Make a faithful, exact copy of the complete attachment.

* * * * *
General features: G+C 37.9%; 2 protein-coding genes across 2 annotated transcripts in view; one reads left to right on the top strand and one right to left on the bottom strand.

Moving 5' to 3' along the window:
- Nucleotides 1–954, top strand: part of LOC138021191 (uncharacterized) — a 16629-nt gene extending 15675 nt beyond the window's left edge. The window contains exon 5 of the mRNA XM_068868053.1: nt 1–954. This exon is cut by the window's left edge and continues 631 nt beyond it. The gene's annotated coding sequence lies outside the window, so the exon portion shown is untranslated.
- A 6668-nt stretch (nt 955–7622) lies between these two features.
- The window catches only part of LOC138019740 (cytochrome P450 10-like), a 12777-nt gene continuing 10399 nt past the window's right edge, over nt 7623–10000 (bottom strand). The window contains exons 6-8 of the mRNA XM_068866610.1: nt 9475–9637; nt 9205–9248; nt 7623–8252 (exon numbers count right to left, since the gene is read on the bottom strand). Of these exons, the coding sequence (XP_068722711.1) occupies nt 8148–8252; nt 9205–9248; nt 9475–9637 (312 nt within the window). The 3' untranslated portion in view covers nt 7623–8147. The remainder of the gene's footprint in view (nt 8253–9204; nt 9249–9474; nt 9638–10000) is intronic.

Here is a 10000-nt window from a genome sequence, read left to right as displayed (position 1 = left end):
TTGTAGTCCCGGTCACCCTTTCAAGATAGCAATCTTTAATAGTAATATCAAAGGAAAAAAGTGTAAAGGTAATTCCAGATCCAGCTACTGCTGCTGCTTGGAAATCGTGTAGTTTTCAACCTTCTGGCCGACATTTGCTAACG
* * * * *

General features: G+C 37.9%; 2 protein-coding genes across 2 annotated transcripts in view; one reads left to right on the top strand and one right to left on the bottom strand.

Moving 5' to 3' along the window:
- Nucleotides 1–954, top strand: part of LOC138021191 (uncharacterized) — a 16629-nt gene extending 15675 nt beyond the window's left edge. The window contains exon 5 of the mRNA XM_068868053.1: nt 1–954. This exon is cut by the window's left edge and continues 631 nt beyond it. The gene's annotated coding sequence lies outside the window, so the exon portion shown is untranslated.
- A 6668-nt stretch (nt 955–7622) lies between these two features.
- The window catches only part of LOC138019740 (cytochrome P450 10-like), a 12777-nt gene continuing 10399 nt past the window's right edge, over nt 7623–10000 (bottom strand). The window contains exons 6-8 of the mRNA XM_068866610.1: nt 9475–9637; nt 9205–9248; nt 7623–8252 (exon numbers count right to left, since the gene is read on the bottom strand). Of these exons, the coding sequence (XP_068722711.1) occupies nt 8148–8252; nt 9205–9248; nt 9475–9637 (312 nt within the window). The 3' untranslated portion in view covers nt 7623–8147. The remainder of the gene's footprint in view (nt 8253–9204; nt 9249–9474; nt 9638–10000) is intronic.

Here is a 10000-nt window from a genome sequence, read left to right as displayed (position 1 = left end):
TTGTAGTCCCGGTCACCCTTTCAAGATAGCAATCTTTAATAGTAATATCAAAGGAAAAAAGTGTAAAGGTAATTCCAGATCCAGCTACTGCTGCTGCTTGGAAATCGTGTAGTTTTCAACCTTCTGGCCGACATTTGCTAACG